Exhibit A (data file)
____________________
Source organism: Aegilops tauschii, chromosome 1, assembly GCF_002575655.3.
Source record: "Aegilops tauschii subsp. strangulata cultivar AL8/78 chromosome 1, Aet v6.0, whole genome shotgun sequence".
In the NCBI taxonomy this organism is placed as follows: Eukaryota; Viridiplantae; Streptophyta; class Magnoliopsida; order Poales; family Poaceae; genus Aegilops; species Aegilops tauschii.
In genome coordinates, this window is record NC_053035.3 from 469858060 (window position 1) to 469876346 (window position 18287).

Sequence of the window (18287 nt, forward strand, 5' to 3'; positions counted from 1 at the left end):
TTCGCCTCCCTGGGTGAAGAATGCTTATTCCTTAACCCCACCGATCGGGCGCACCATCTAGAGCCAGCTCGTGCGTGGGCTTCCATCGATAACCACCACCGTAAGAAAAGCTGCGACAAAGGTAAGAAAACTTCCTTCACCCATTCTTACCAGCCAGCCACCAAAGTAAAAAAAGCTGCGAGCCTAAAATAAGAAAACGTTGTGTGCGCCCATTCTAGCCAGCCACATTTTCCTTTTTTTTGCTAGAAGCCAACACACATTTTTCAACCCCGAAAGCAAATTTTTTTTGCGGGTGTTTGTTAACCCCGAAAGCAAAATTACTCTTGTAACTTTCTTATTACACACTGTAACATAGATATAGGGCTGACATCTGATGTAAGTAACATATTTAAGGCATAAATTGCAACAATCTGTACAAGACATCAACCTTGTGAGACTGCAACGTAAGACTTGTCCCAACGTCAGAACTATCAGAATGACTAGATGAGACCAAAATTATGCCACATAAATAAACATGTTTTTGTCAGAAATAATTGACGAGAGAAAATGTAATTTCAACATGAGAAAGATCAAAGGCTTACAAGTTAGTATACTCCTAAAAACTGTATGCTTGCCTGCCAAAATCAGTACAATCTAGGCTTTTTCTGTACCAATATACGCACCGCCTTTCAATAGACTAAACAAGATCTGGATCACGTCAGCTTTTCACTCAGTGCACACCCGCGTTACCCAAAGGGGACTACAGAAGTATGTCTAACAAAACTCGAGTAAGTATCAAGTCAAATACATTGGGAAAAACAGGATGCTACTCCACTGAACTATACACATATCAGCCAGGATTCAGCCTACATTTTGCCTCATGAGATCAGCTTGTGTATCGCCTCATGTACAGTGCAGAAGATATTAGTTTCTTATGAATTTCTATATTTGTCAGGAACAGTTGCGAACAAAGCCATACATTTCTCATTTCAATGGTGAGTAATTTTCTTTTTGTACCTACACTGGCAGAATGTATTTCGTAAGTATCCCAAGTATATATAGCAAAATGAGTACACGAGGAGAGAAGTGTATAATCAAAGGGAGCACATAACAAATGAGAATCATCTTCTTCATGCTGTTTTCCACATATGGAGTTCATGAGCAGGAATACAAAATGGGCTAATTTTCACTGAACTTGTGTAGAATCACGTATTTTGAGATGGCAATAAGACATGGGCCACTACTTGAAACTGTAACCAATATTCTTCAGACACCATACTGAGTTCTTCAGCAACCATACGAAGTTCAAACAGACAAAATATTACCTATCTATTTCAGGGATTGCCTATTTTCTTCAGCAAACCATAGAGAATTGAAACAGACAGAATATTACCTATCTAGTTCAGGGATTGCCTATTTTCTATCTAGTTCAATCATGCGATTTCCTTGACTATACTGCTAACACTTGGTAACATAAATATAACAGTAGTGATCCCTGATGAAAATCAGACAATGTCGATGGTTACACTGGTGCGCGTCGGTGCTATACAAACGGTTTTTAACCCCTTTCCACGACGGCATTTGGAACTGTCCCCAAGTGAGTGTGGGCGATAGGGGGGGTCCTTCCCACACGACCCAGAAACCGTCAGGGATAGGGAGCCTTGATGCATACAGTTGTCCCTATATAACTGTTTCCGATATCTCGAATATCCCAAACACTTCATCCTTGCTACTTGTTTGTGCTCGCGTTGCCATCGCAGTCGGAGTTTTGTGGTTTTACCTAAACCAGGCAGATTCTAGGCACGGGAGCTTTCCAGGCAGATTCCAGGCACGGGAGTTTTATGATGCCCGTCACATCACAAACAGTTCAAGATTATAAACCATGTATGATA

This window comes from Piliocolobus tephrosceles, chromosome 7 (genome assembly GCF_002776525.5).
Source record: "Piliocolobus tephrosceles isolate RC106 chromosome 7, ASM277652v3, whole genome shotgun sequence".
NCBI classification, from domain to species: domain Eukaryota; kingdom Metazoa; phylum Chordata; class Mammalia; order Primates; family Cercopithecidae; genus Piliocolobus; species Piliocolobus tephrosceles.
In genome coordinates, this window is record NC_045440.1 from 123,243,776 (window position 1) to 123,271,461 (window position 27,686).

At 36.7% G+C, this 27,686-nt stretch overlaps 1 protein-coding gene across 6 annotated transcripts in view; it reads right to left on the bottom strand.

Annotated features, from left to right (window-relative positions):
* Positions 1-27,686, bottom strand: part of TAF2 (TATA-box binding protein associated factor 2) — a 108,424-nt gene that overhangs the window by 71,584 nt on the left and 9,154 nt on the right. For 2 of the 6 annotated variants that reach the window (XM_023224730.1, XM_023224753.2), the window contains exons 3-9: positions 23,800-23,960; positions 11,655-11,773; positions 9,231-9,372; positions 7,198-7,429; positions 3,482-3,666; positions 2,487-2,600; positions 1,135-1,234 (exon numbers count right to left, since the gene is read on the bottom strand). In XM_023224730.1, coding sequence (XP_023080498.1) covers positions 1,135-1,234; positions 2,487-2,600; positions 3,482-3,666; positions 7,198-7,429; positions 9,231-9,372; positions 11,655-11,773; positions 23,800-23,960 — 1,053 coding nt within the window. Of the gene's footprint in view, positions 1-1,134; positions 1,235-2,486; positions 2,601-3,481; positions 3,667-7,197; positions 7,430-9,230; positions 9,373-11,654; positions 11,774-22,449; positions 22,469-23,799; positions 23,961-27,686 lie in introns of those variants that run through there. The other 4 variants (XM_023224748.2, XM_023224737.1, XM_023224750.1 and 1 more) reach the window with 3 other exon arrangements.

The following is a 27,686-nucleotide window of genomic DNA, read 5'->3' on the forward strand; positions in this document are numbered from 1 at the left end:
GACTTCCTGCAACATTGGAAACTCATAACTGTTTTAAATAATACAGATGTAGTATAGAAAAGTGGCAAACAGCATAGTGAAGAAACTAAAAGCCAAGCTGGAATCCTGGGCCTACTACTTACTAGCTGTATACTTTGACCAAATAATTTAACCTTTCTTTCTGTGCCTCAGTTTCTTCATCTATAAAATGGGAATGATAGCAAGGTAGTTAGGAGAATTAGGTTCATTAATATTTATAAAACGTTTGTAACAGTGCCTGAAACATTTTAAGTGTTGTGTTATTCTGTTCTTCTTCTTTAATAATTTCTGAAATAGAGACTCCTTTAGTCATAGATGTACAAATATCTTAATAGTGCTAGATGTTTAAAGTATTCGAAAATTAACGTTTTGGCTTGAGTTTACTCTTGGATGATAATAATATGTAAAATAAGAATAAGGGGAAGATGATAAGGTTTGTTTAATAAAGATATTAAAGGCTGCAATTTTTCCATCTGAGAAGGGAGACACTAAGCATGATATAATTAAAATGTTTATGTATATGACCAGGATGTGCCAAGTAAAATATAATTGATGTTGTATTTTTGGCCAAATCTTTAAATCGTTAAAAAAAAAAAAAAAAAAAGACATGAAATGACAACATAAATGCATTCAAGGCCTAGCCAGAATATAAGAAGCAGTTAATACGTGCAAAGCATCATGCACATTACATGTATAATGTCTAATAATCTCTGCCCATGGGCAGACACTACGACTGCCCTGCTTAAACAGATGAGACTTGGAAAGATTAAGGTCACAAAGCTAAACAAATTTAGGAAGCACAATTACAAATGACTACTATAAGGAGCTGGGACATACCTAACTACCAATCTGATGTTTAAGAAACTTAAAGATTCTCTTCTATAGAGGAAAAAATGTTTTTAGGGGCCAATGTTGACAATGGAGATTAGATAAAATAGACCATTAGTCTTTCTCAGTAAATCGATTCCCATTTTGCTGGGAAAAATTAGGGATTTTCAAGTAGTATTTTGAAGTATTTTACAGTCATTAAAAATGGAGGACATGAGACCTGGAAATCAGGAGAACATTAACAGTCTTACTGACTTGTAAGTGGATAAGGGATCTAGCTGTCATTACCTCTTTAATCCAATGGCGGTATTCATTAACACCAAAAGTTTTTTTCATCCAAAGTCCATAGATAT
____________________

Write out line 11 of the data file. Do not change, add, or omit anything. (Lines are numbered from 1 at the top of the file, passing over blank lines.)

At 36.7% G+C, this 27,686-nt stretch overlaps 1 protein-coding gene across 6 annotated transcripts in view; it reads right to left on the bottom strand.